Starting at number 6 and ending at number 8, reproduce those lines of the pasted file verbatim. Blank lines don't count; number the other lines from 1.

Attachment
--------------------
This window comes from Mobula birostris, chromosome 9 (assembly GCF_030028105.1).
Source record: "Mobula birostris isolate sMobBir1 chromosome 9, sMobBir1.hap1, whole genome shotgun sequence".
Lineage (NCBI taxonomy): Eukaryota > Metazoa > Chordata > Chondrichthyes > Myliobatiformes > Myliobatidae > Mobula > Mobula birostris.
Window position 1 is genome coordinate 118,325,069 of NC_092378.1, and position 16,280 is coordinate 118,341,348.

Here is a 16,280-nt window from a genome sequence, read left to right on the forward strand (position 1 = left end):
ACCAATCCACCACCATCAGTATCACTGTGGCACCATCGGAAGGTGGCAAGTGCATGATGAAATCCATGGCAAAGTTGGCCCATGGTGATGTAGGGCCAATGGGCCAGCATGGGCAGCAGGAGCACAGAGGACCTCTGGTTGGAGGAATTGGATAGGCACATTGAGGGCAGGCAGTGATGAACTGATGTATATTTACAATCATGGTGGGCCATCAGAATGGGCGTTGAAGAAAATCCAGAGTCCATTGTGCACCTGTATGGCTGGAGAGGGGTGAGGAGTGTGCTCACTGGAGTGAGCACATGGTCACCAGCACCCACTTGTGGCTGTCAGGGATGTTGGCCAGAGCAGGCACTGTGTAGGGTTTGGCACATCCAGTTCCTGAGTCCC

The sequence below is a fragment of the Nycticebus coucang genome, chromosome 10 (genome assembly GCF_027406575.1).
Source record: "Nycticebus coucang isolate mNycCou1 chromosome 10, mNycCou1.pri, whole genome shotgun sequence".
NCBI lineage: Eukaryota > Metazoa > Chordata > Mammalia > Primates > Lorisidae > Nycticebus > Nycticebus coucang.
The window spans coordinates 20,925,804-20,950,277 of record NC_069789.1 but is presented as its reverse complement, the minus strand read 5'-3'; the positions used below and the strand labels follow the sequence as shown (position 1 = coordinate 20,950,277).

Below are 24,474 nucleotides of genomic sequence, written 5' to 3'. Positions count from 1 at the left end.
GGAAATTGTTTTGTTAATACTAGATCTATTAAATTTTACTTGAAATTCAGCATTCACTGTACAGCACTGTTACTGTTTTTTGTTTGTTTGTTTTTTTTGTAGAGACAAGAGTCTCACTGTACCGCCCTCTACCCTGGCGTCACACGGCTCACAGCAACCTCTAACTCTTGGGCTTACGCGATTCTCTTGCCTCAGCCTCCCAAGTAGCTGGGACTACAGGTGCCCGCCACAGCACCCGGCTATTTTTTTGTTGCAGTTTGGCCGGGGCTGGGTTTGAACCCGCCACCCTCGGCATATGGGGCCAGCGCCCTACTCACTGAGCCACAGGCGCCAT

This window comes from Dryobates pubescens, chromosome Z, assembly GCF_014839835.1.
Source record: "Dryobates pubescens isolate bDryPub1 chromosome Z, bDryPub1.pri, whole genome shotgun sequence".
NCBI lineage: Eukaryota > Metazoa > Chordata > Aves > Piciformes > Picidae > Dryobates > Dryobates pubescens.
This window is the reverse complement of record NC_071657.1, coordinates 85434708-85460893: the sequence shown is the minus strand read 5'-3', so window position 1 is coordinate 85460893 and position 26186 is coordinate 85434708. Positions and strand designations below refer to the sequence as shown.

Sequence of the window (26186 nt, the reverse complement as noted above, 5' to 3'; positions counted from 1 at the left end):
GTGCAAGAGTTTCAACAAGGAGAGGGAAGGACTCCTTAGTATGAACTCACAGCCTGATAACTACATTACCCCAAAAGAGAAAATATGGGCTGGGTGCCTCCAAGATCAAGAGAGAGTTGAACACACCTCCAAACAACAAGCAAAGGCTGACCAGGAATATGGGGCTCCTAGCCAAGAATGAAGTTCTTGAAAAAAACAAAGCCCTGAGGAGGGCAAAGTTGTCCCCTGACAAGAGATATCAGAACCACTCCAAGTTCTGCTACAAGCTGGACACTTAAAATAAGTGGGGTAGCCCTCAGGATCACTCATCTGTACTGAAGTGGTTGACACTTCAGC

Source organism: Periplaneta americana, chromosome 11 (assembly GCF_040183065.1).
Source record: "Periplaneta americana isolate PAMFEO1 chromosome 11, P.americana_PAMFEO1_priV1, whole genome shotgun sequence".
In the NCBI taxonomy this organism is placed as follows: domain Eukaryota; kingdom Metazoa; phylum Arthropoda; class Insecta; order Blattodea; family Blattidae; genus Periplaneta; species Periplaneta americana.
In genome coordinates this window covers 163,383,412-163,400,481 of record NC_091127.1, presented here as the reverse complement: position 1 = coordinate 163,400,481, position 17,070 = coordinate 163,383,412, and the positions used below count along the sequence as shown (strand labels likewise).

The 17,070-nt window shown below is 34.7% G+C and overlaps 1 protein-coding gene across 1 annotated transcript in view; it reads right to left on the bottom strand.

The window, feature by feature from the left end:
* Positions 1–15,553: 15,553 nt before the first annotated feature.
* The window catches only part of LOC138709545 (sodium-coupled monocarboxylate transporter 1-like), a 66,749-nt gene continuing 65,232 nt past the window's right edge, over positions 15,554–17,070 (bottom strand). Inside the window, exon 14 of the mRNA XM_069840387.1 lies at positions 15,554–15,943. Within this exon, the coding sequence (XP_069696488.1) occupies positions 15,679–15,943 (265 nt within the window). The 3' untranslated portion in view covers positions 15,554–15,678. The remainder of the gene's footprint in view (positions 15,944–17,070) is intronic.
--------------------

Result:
ACCAATCCACCACCATCAGTATCACTGTGGCACCATCGGAAGGTGGCAAGTGCATGATGAAATCCATGGCAAAGTTGGCCCATGGTGATGTAGGGCCAATGGGCCAGCATGGGCAGCAGGAGCACAGAGGACCTCTGGTTGGAGGAATTGGATAGGCACATTGAGGGCAGGCAGTGATGAACTGATGTATATTTACAATCATGGTGGGCCATCAGAATGGGCGTTGAAGAAAATCCAGAGTCCATTGTGCACCTGTATGGCTGGAGAGGGGTGAGGAGTGTGCTCACTGGAGTGAGCACATGGTCACCAGCACCCACTTGTGGCTGTCAGGGATGTTGGCCAGAGCAGGCACTGTGTAGGGTTTGGCACATCCAGTTCCTGAGTCCC

The sequence below is a fragment of the Nycticebus coucang genome, chromosome 10 (genome assembly GCF_027406575.1).
Source record: "Nycticebus coucang isolate mNycCou1 chromosome 10, mNycCou1.pri, whole genome shotgun sequence".